Our Chief Experience Officer, Melissa Hansen, recently took an unforgettable bucket-list vacation in India. For the rest of the month, we’ll be sharing her travels — and some of her photos — with you here on the blog. This is the second entry in the series. Enjoy!
I was excited to see Udaipur, since it is known as “the city of lakes” and often referred to as the most romantic city in India. Needless to say, I was intrigued.
Upon landing, we drove to Devigarh, a modernized 18th century palace nestled in the Aravali Hills on the outskirts of the town of Delwara. The once dilapidated palace, said to have been purchased for a mere $50,000 in the 1980’s, has now been refitted as an upscale RAAS hotel property. The masculine feel of the 15-year refurbishment, along with the contemporary décor, has created a special place for the luxury, yet intrepid traveler. And the spectacular views from the pool make it the ideal spot to enjoy a sweet lime refresher or masala chai and scarf down a few canapes. I couldn’t help but roam the massive property, wandering in and out of tiny rooms and private hideaways. But with so much to see in Udaipur, we couldn’t stay long.
Enroute to our accommodations for the night, we ventured through tiny towns that piqued my interest with their pump-water wells and roadside veggie stands. Despite the size of the tiny communities, the traffic jams were noteworthy. It confirmed every rumor I had ever heard about India’s traffic — it knows no bounds.
Once we broke free of the traffic, we were soon at Sas-Bahu Temple, an 11th century Hindu temple built in 1093, showcasing intricate carvings of human and animal figures depicting musical scenes, animated proverbs, and couples entwined in elaborate Kama Sutra positions.
The next day we woke early as there was much to see and do in Udaipur, including a visit to the City Palace. Like a living history book, the sprawling palace, which took over 400 years to complete, has three distinct sections, depicting the evolving architecture from their respective eras. Inside, the palace houses a rare collection of Osler’s crystal, including a crystal canopy bed and a collection of child-sized wine glasses for the royal children. Through the elaborate halls of the palace we wove, snapping photos at every turn. At various decorative windows, views of Udaipur and the Lake Palace beckoned like a siren. Guess where we were heading next?
The Lake Palace, a former summer home to the royal family, has been converted to a fanciful luxury hotel with a colorful history. Built in 1746 and nicknamed “The Pleasure Palace,” this intimate home turned hotel has won the title of the “most romantic hotel in the world.” It comprises the entire man-made island on which it sits and is only accessible by a private Lake Palace speedboat.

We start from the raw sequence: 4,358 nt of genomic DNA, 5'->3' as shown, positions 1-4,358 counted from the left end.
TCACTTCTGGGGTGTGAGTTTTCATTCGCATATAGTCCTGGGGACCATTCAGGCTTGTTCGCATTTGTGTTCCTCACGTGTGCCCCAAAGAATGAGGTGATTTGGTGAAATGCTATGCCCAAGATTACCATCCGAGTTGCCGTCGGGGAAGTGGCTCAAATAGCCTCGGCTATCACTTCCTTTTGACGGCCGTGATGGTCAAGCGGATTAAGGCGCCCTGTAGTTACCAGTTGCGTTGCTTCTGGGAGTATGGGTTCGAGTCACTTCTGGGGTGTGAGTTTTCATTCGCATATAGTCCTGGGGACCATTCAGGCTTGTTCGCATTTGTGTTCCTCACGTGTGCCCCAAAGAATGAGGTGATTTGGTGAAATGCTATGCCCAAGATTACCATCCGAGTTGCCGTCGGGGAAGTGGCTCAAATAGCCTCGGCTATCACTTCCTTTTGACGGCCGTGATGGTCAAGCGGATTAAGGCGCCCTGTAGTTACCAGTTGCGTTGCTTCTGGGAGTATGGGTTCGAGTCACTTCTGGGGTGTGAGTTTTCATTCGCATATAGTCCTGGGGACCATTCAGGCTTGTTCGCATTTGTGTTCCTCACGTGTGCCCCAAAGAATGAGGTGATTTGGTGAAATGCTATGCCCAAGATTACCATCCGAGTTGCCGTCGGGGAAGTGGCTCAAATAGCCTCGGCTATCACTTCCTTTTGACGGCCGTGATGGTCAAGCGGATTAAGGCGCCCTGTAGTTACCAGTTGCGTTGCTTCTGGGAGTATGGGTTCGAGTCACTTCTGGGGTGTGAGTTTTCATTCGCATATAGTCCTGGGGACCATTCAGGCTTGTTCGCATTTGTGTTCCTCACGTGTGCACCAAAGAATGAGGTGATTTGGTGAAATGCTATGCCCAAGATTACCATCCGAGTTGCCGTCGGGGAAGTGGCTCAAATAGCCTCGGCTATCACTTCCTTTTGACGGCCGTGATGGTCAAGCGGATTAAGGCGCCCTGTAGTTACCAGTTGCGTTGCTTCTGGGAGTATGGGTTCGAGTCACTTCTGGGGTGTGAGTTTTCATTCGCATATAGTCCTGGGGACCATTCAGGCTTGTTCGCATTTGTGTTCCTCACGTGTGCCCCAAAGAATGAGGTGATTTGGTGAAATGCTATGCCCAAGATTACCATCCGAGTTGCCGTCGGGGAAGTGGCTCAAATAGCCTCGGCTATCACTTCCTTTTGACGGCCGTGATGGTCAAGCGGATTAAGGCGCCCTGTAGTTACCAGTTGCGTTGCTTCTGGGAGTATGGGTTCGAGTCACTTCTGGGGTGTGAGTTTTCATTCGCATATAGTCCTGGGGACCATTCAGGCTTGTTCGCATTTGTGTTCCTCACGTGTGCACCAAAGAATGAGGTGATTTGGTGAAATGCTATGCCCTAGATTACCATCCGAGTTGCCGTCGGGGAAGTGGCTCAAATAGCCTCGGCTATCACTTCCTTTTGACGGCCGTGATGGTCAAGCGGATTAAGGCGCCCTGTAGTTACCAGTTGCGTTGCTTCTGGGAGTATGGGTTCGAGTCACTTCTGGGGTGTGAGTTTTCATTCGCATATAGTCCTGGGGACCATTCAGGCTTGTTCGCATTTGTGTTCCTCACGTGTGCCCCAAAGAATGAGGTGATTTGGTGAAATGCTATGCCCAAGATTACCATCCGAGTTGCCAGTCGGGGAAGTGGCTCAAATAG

As a distinguished bellman helped us out of the boat, beautifully decorated parasols were held over our heads. It felt so civilized and, for a moment, I was transported in time. The Garden of Eden-like grounds were small but effectively peaceful, and the whole place dripped with history and tradition. Much to my surprise, you can actually stay in the queen’s bedroom, which is a stunner with stained glass windows and a beguiling velvet swing in the middle of the room. I later found out that the James Bond movie, Octopussy, was filmed at the Lake Palace.
The following day would prove just as magical as my exploration of Udaipur continued. After a sumptuous breakfast of local Indian fare, we headed to Old Town Udaipur to experience their local market. If you visit, get your camera out because this jaunt is a feast for the eyes! It is here that urban and rural cross paths as colorful tractors, rickshaws, cars, bikes, goats, cows, and monkeys all converge. The single street of colorful fruits and veggies was spectacular, a photographer’s dream! Countless stands of fresh, miniature eggplants, marigold flowers, warm chai, red apples, and so much more lined the narrow street. The part-time vegetarian in me kicked into overload.
Later in the day, we headed to the Shiv Niwas Palace for a hands-on cooking class by the pool. It was here that I had the most incredible naan I’d ever tasted. This melt in your mouth bread was beyond delicious and beyond fresh. In a clay tandoor, the chef slapped a ball of naan to the side (yes, the side!) of the cavernous blazing hot, cylindrical contraption. As the naan cooked and fell off, the chef would pull it out, add some garlic and herbs, and voilà, the most delicious naan! I concluded that the secret to successful Indian cuisine is your adventurous attitude about heat (both in terms of temperature and spice).
Alas, after just a few days, it was time to say goodbye to India’s most romantic city.
If you missed part one of this series, you’ll find it here. And if you’re looking to experience the beauty of India for yourself, we have several trips to this stunning country on our Experiences page, ready to be booked — including a Luxury Journey Through Northern India and an extended Vacation Getaway to India and the Maldives.